COVID-19: Another Record-Setting Day for Ky. Cases; 242 in NKY
For the second consecutive day, Kentucky set a record for the number of COVID-19 cases recorded in a single day.
Governor Andy Beshear announced 3,303 cases statewide.
There were 242 across the Northern Kentucky Independent Health District with 100 in Boone County, 76 in Kenton County, 54 in Campbell County, and 12 in Grant County.
All four counties remain in the state's red zone, averaging 25 or more daily cases per 100,000 people.
Pendleton County, which is in a separate health district, recorded three new cases on Saturday, according to state data.
Meanwhile, the state's positivity rate has climbed to nearly 9%, at 8.95%.
“If we don’t grab ahold of those red zone county reduction recommendations, if we don’t see those steps being done and ultimately see those numbers coming down, we are going to have no choice but to take additional steps as we move forward,” Beshear said. “Please take this seriously. You are either a part of the solution fighting the good fight to help other people or you’re helping to spread this virus.”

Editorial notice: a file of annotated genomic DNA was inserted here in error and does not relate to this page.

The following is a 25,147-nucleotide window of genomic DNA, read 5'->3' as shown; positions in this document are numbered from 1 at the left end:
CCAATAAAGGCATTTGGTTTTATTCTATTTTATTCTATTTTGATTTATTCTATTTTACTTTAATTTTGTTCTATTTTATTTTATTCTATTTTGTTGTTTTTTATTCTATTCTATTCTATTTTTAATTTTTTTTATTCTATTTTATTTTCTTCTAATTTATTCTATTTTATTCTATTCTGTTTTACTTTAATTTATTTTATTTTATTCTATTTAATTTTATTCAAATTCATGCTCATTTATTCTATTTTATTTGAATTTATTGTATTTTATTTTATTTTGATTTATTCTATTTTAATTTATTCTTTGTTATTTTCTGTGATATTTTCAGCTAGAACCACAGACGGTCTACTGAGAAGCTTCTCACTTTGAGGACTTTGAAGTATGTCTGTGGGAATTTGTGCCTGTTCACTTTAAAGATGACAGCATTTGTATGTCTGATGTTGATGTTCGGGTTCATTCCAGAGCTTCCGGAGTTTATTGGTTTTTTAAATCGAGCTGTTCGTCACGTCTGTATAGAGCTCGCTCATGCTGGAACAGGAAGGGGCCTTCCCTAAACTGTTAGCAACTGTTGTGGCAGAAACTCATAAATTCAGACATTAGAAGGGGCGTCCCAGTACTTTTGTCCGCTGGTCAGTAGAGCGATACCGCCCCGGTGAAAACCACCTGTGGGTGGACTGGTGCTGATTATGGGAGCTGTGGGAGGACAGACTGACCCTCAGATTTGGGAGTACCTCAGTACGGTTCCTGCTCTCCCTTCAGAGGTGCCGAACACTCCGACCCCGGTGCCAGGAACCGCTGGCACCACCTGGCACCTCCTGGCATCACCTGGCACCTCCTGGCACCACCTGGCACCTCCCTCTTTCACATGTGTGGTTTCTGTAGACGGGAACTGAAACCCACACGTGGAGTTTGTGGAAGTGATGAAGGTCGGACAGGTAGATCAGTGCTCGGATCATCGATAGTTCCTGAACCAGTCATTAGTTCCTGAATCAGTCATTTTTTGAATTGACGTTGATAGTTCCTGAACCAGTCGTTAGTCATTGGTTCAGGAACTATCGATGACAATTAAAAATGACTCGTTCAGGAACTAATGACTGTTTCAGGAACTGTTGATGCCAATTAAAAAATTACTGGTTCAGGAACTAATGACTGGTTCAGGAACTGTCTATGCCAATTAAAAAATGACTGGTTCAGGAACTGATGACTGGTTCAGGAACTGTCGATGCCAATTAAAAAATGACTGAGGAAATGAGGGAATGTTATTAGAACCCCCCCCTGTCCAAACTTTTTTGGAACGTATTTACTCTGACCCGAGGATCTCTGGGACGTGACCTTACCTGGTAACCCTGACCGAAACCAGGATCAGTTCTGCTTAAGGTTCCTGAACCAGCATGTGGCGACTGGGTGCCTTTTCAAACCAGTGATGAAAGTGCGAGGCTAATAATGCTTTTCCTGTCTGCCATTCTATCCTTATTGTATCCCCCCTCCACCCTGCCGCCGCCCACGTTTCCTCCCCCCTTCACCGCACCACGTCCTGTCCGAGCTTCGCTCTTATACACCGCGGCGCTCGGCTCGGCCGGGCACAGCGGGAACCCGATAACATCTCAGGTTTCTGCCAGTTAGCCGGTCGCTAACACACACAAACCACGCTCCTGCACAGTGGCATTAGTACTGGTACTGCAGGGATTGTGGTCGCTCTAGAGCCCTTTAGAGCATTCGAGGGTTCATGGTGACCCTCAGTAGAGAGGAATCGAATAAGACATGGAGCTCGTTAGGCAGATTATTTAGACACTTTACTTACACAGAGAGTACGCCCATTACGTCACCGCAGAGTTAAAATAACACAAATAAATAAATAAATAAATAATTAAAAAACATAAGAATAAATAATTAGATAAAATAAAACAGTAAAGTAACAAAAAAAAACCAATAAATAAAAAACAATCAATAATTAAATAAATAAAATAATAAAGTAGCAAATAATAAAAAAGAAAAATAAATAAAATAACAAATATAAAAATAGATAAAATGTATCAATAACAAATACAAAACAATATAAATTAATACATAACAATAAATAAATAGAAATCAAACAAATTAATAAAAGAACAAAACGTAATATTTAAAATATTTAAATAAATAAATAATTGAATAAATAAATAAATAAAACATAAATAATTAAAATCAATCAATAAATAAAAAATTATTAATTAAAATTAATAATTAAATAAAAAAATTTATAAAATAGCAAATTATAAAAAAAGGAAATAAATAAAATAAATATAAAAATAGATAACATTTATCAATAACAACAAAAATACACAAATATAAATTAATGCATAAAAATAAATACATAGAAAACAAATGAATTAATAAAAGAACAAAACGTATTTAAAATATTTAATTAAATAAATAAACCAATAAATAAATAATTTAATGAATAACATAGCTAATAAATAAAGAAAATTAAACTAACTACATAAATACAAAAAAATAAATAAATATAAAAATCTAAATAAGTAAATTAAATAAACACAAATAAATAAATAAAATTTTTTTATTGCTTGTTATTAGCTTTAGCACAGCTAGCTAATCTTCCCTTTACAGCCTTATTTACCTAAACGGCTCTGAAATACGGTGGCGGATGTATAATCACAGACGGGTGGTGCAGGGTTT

The governor said that Saturday was again worse than previous days, with 419 children alone testing positive and COVID-19 in every part of the commonwealth.
“So please, do your part. Do your civic duty. Wear your mask. There is so much suffering out there right now,” Beshear said. “If we’re not careful, it’s going to get even worse than this, which is almost unimaginable compared to where we were months ago.”
Eleven additional deaths were reported on Saturday, including a 70-year old man from Kenton County.
Sixty-eight deaths have been reported in the state over the past four days.
There are currently 1,378 people hospitalized in Kentucky including 308 in intensive care units and 167 on ventilators.
“This week, we’ve had our highest positivity rates, our highest daily reported case counts and are on track to set yet another unfortunate milestone – another highest week,” said Dr. Steven Stack, commissioner of the Kentucky Department for Public Health. “We have had some frightening setbacks lately and the outlook is grim. I urge all Kentuckians to protect themselves and others by wearing a mask, watching your space and washing your hands. While we wait for a coronavirus vaccine, we should all be getting the flu vaccine.”
Dr. Stack said an influenza outbreak on top of the COVID-19 pandemic would be disastrous in the next few months.
Photo: Covington's skyline (RCN)